I used to see Mr. Jones in his Prius with wooden cases on the back seat

I used to see Mr. Jones in his Prius with wooden cases on the back seat.  Often, he was headed for Wally’s in Westwood making a delivery to one of the best wine shops in the country.  [OK, OK –I did follow him once out of curiosity to be sure my hunch was right and to be sure that nectar got to a place it could be found when the time was right.]

Changing of the Guard—and Consuls General

Kirsti Westphalen and Juha Markkanen welcome Andrea Hautala-McAleenan to the residence.

Kirsti Westphalen and Juha Markkanen welcome Andrea Hautala-McAleenan to the residence.

I was thinking of the Jones/Murdoch property transfer while on my way to the Finnish Consul Residence for the official “Goodbye” to Consul General Kirsti Westphalen [and husband Mouf] prior to her posting as Ambassador of Finland to Thailand.  The “Hail and Farewell” event at 1100 Moraga Drive was also a grand “Welcome” to Consul-General-In-Waiting Juha Markkanen [“…call me JP”] and his family who will soon hold court beneath the Moraga Vineyard.

[Please see Tomi Hinkkanen’s recent interview of Minister Markkanen for FinnTimes.]

The Finnish Consul Residence is such a proud property.  The Residence lends dignity to any event—and Finns are always pleased to be invited there to greet, learn, or celebrate.  The grace and dignity of the facility is enhanced by the culinary wizardry of Finnish Chef Sirpa Welch who sets a ‘mean’ table of tasty homeland specialties.  I so enjoy her enthusiasm and her skill.

Sirpa Welch oversees the lavish buffet

Sirpa Welch oversees the lavish buffet

 Now to the Nitty/Gritty Serious Makkara Recipe??

First, another detour.

A Most Important Décor Suggestion

You already have the birch branches absconded from your neighborhood, now go get some river rocks!  Since the Los Angeles River (and its kin) is lined with cement, you will have to look for the large, smooth gray pebbles at Home Depot or your local hardware store.  Gray is nice, but if you can find some recycled blue ‘sand glass’, that is all the better.

Next, in most any good grocery store produce section they sell cubes of wheatgrass or catnip.  You will also need some little tea lights which most Californians have in their household for emergencies and most Finns have just because we Finns must have our candles!

Now, form an undulating creek bed down the length of your table with the stones.  Place the wheatgrass alongside of the rocks as if it were the lawn or reed grass along a Finnish stream.  Place tea lights strategically in the wheatgrass down the length of your table.

If you can get your hands on those little ‘toothpick’ Finnish flags to place into the wheatgrass “tablescape” for your party, your guests will exhale Oohs and Aahs complimenting you with your creation in tribute to Finnish Summer and Finnish Greatness!  The Finnish Tourist Board website will get a ‘kazillion’ more hits from your friends saluting your efforts!!

Finally, The Food: Makkara/Grilli-Linkki with Boiled New Potatoes and Dill

Some Finns like to cook on their sauna rocks.  To me, that is like Americans who strap food to their car engines so it can cook while they drive.  While these ‘techniques’ may make a great TV Tip Clip on multi-tasking or eco-sustainability, some ideas just don’t work!  I prefer to keep the sauna rocks—and my car, as pure and pristine as possible without the stench of burned salmon when I get trapped in traffic on the 405 Freeway!  [If you do put the makkara ‘on the rocks’, it should be a ‘no brainer’ to wrap it well in heavy duty aluminum foil.  If you strap it to your engine block, watch out for melting cheese—it burns!]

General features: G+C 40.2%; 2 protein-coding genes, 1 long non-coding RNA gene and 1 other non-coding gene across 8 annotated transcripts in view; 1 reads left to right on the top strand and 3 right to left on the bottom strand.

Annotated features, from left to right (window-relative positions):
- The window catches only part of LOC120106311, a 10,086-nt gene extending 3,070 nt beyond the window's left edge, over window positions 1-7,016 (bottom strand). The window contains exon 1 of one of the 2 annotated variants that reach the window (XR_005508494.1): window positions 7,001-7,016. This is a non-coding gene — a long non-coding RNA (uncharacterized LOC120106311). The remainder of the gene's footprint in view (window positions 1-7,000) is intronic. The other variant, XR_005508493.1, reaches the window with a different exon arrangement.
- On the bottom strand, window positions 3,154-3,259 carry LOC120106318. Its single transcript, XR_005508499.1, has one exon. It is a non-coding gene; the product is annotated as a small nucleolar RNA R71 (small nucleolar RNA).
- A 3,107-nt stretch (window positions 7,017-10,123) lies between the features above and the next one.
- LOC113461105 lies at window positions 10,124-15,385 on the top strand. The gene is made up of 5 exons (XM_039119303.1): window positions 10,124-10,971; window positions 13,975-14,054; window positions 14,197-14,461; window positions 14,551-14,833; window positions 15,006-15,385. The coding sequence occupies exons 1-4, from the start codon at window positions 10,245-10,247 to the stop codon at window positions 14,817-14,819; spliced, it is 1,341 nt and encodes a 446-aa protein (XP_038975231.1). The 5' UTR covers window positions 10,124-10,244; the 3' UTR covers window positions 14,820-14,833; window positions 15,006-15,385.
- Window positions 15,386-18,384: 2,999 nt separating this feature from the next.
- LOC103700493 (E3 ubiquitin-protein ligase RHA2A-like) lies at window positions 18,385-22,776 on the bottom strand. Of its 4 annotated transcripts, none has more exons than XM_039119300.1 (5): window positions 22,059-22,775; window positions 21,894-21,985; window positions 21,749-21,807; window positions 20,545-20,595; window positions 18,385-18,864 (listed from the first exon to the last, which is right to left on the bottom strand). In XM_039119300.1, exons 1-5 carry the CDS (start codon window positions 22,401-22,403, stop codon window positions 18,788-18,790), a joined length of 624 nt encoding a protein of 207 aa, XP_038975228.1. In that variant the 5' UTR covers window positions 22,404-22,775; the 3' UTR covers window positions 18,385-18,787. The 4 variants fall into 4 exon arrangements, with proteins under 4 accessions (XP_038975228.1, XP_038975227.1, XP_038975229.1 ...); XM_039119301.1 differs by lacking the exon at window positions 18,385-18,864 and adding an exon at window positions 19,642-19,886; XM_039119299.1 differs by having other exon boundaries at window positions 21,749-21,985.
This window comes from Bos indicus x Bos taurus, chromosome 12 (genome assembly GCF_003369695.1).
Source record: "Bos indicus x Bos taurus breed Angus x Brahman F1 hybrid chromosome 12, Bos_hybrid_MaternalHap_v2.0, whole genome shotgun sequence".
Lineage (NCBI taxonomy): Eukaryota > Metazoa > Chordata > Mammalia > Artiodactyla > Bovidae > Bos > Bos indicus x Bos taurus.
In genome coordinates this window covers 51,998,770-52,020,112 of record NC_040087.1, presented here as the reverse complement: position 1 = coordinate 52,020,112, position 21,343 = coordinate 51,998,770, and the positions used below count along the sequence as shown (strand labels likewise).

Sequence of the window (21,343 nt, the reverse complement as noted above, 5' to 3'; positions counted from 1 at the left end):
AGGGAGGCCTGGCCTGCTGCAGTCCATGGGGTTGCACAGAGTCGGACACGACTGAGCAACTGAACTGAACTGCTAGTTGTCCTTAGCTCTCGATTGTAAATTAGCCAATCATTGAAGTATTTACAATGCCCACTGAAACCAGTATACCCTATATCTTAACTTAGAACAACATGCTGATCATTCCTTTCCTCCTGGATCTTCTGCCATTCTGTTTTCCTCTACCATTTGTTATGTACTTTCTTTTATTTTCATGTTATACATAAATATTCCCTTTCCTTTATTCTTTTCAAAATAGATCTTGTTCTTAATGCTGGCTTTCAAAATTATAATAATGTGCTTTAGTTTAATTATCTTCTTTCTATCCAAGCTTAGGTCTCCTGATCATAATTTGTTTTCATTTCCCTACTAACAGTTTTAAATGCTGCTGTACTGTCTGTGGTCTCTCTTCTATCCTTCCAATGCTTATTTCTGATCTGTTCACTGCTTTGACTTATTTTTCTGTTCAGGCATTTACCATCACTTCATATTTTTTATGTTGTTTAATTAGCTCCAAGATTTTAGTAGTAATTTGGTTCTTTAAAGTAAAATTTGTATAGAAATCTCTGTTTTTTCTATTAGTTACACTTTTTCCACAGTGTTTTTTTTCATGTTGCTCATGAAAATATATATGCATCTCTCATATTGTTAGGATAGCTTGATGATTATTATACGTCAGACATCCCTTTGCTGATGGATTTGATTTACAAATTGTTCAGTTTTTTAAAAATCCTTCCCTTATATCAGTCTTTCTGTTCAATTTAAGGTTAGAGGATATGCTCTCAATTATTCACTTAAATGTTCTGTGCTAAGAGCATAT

In the oven, makkara is best baked uncovered on a cookie sheet or in a sturdy oven pan.

Pih-Mummin Makkara

(4 Servings)

1  Ring Bologna  – This is as close to a Sauna Makkara or Sauna Lenkki as you can get in LA.  You can also use a Kielbasa which is spicier, but may be easier to find.

Brown Mustard in a tube or squeeze bottle

1  Onion, thinly sliced

1  Tomato, sliced (Roma preferred because they handle heat better)

3  Pieces of a white cheese, sliced into strips (Finlandia brand, of course)


Ingredients: 1 ring bologna, brown mustard in a tube or squeeze bottle, 1 thinly sliced onion, and 3 pieces of white cheese, sliced into strips (Finlandia brand, of course)

Ingredients: 1 ring bologna, brown mustard in a tube or squeeze bottle, 1 thinly sliced onion, and 3 pieces of white cheese, sliced into strips (Finlandia brand, of course)


Make an incision running the length of the top of the sausage about ¾ of the way down into the ‘flesh’ to create an opening.


Put the top of the tube or the bottle of mustard into the incision and squirt mustard all along the incision bottom.


Put slices of cheese, onion, and tomato all around, stuffing the makkara opening as neatly as you can.


Place sausage on a cookie sheet or oven pan and into a 375º F oven, baking for about 20 to 30 minutes until the sausage begins to brown and the cheese melts.


Serve with additional mustard.  New potatoes boiled with dill sprigs make a nice accompaniment.


Ice cold beer is the perfect drink.


*Memorial Day in America honors those who sacrificed to make and keep America free.  It is not just a day of barbeque and shopping.

To experience the solemnity, pride, and joy that makes Memorial Day so special, visit the United States Veterans Cemetery in Los Angeles that runs from Sepulveda to Veteran between Wilshire and Montana.  Worthwhile visiting anytime, it is a sight to behold on Memorial Day weekend each year when the 88,000 graves of the fallen are decorated with flags reverently and precisely placed by local Boy Scouts and Girl Scouts.   


Reporter, pictures: Tomi Hinkkanen

Consul general Kirsti Westphalen hosting the Finnish Hub on the tennis court of the consul general's residence in Bel Air.